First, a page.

It was hypothesised that changes in expression may be regulated by changes to DNA methylation. Global methylation measurements and expression of DNA methylation associated enzymes (Dnmt1, 3a, 3b, Tet1, 2 and 3) initially suggested a decrease during pregnancy, supporting this hypothesis. However, methylated DNA immunoprecipitation sequencing showed that there were only 6 differentially methylated regions in the liver during pregnancy and only one of these corresponded to a change in gene expression. This suggests that DNA methylation was unlikely to be the mechanism responsible for the changes in gene expression observed.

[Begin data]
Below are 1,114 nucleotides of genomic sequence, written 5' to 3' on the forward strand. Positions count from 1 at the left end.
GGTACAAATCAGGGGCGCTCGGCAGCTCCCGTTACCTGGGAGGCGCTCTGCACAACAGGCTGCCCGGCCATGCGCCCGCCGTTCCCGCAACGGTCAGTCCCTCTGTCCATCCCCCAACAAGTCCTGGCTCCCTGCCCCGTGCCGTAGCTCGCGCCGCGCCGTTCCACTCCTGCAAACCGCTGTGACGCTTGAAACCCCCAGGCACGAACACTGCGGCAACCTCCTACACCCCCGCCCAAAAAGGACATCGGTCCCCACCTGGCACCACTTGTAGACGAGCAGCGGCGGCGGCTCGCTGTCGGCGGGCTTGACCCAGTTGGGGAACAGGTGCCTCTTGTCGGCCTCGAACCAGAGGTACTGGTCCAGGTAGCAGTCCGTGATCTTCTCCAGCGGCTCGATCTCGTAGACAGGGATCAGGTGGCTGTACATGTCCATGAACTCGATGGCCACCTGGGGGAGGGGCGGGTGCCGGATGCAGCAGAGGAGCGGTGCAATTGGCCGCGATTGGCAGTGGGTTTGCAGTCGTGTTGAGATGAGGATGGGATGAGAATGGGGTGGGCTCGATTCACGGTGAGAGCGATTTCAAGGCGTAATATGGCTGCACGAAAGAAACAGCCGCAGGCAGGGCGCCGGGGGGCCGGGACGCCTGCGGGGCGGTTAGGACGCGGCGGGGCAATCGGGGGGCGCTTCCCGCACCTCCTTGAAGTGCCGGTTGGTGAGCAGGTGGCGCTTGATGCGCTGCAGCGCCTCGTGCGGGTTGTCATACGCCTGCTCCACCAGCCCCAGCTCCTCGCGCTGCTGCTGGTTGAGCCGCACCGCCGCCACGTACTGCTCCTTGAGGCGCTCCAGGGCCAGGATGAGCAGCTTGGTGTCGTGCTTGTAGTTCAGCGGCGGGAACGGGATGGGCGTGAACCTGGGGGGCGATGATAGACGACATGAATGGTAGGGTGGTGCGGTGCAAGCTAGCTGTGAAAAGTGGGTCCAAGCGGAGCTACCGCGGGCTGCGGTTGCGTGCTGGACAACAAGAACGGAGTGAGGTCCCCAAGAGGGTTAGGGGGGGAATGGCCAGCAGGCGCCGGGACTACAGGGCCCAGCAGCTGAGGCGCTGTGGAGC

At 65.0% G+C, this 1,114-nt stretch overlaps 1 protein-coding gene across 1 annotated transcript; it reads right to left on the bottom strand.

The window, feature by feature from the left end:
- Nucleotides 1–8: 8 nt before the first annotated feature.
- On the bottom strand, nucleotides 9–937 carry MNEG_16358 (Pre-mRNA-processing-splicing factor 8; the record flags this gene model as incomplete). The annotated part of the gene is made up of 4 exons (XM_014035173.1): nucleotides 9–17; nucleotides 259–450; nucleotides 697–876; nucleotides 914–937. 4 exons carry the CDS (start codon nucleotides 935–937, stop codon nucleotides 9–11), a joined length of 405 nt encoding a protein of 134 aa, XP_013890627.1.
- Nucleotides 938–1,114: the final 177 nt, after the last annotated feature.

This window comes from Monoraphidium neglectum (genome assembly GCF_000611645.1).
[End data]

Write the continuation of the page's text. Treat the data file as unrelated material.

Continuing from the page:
It was thought that the changes in the mouse liver during pregnancy might be brought about by exposure to pregnancy-associated hormones. To test this, mouse Hepa1-6 liver cells were exposed to a range of concentrations of oestrogen, mouse prolactin, human prolactin and human placental lactogen. No change was found in global DNA methylation and the expression of the Dnmt and Tet genes showed large variation. However, treatment with specific concentrations of the hormones reduced the variation seen in expression in these genes. As Dnmt expression has been shown to vary with the cell cycle, it was hypothesised that exposure of the cells to hormones at these concentrations led to an alignment of the cell cycle and, therefore, reduced the variation in expression. Flow cytometry was used to identify the proportion of cells at each stage of the cell cycle. It was found that treatment with human prolactinreduced the proportion of apoptotic cells and altered the distribution of cells at other points in the cell cycle.